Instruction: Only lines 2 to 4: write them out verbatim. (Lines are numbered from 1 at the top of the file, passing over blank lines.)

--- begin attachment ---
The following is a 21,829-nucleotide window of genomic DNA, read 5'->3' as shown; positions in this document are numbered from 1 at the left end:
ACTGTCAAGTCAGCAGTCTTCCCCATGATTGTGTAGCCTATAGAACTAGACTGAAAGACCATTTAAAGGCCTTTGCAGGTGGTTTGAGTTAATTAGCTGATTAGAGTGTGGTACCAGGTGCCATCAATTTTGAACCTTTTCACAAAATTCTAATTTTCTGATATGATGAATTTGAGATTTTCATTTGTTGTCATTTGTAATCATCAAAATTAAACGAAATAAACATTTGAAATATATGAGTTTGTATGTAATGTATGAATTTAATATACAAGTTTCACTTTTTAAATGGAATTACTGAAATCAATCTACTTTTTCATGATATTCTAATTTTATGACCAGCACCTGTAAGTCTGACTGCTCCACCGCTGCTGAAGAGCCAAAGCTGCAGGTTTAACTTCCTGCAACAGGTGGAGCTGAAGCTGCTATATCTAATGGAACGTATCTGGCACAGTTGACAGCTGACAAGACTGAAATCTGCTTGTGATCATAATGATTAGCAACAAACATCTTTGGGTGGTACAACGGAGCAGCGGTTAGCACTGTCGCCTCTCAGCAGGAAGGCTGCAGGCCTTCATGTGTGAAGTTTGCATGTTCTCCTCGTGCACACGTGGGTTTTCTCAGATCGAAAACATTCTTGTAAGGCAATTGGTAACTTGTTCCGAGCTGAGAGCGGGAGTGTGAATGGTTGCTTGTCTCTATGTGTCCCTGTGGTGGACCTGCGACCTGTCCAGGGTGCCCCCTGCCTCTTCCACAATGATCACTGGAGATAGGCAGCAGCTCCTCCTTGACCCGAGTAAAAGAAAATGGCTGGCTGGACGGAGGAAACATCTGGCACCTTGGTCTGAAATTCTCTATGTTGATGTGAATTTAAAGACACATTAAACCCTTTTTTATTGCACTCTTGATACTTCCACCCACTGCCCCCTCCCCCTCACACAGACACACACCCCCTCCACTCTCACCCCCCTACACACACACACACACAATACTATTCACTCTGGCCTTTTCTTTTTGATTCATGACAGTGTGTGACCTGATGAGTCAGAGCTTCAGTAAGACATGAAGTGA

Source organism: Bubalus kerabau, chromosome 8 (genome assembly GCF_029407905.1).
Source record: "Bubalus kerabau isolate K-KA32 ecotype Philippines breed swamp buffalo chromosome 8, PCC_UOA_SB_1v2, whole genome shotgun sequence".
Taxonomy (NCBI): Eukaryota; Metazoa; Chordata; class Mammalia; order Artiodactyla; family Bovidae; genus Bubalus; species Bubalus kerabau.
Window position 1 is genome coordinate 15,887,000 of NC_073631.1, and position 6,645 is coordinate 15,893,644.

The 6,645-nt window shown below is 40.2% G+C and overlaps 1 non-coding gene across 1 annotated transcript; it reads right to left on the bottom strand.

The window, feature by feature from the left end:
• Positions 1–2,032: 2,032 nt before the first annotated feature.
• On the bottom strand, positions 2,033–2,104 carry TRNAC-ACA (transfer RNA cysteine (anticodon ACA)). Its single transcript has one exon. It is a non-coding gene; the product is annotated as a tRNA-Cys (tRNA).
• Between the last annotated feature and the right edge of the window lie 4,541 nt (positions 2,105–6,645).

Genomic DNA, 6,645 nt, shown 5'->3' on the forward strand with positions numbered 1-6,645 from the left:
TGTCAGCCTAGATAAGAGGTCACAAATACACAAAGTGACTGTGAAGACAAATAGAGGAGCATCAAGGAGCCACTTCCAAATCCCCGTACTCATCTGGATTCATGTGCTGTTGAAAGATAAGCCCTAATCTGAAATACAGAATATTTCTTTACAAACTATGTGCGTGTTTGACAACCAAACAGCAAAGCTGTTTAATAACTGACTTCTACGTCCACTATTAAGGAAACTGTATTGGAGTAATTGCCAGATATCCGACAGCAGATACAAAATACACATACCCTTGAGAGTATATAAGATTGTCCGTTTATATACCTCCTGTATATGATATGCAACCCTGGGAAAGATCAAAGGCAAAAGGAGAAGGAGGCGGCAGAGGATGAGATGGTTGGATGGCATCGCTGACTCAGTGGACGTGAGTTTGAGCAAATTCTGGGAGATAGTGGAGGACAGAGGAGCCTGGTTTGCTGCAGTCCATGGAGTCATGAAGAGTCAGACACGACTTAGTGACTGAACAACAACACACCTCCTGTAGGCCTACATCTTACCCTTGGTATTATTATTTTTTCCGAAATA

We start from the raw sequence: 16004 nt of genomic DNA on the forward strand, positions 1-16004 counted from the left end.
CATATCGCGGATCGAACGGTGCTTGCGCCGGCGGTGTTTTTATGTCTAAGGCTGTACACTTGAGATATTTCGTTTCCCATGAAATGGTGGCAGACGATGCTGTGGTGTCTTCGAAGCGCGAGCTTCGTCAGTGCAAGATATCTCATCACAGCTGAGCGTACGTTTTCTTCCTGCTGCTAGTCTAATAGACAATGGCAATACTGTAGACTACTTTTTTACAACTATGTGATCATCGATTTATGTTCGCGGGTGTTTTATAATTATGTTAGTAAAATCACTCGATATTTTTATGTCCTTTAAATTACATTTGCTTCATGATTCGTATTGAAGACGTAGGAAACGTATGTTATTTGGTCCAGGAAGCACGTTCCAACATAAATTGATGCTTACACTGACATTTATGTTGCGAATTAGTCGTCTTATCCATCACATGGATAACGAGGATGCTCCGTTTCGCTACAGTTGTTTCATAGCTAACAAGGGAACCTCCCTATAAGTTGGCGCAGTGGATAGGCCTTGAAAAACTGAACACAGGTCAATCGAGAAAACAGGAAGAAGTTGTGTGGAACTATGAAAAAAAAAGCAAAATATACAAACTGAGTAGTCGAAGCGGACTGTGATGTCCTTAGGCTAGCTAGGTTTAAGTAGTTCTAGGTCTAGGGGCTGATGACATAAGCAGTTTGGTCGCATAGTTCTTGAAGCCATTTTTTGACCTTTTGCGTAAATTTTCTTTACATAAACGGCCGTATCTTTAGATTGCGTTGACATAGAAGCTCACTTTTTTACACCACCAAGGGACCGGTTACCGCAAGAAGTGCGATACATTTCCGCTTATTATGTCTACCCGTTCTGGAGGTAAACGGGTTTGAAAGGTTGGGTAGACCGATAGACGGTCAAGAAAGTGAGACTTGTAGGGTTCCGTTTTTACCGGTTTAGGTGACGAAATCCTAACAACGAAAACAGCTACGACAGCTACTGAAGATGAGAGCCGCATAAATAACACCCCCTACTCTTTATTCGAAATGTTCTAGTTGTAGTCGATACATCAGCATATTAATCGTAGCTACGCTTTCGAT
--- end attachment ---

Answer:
ACTGTCAAGTCAGCAGTCTTCCCCATGATTGTGTAGCCTATAGAACTAGACTGAAAGACCATTTAAAGGCCTTTGCAGGTGGTTTGAGTTAATTAGCTGATTAGAGTGTGGTACCAGGTGCCATCAATTTTGAACCTTTTCACAAAATTCTAATTTTCTGATATGATGAATTTGAGATTTTCATTTGTTGTCATTTGTAATCATCAAAATTAAACGAAATAAACATTTGAAATATATGAGTTTGTATGTAATGTATGAATTTAATATACAAGTTTCACTTTTTAAATGGAATTACTGAAATCAATCTACTTTTTCATGATATTCTAATTTTATGACCAGCACCTGTAAGTCTGACTGCTCCACCGCTGCTGAAGAGCCAAAGCTGCAGGTTTAACTTCCTGCAACAGGTGGAGCTGAAGCTGCTATATCTAATGGAACGTATCTGGCACAGTTGACAGCTGACAAGACTGAAATCTGCTTGTGATCATAATGATTAGCAACAAACATCTTTGGGTGGTACAACGGAGCAGCGGTTAGCACTGTCGCCTCTCAGCAGGAAGGCTGCAGGCCTTCATGTGTGAAGTTTGCATGTTCTCCTCGTGCACACGTGGGTTTTCTCAGATCGAAAACATTCTTGTAAGGCAATTGGTAACTTGTTCCGAGCTGAGAGCGGGAGTGTGAATGGTTGCTTGTCTCTATGTGTCCCTGTGGTGGACCTGCGACCTGTCCAGGGTGCCCCCTGCCTCTTCCACAATGATCACTGGAGATAGGCAGCAGCTCCTCCTTGACCCGAGTAAAAGAAAATGGCTGGCTGGACGGAGGAAACATCTGGCACCTTGGTCTGAAATTCTCTATGTTGATGTGAATTTAAAGACACATTAAACCCTTTTTTATTGCACTCTTGATACTTCCACCCACTGCCCCCTCCCCCTCACACAGACACACACCCCCTCCACTCTCACCCCCCTACACACACACACACACAATACTATTCACTCTGGCCTTTTCTTTTTGATTCATGACAGTGTGTGACCTGATGAGTCAGAGCTTCAGTAAGACATGAAGTGA

Source organism: Bubalus kerabau, chromosome 8 (genome assembly GCF_029407905.1).
Source record: "Bubalus kerabau isolate K-KA32 ecotype Philippines breed swamp buffalo chromosome 8, PCC_UOA_SB_1v2, whole genome shotgun sequence".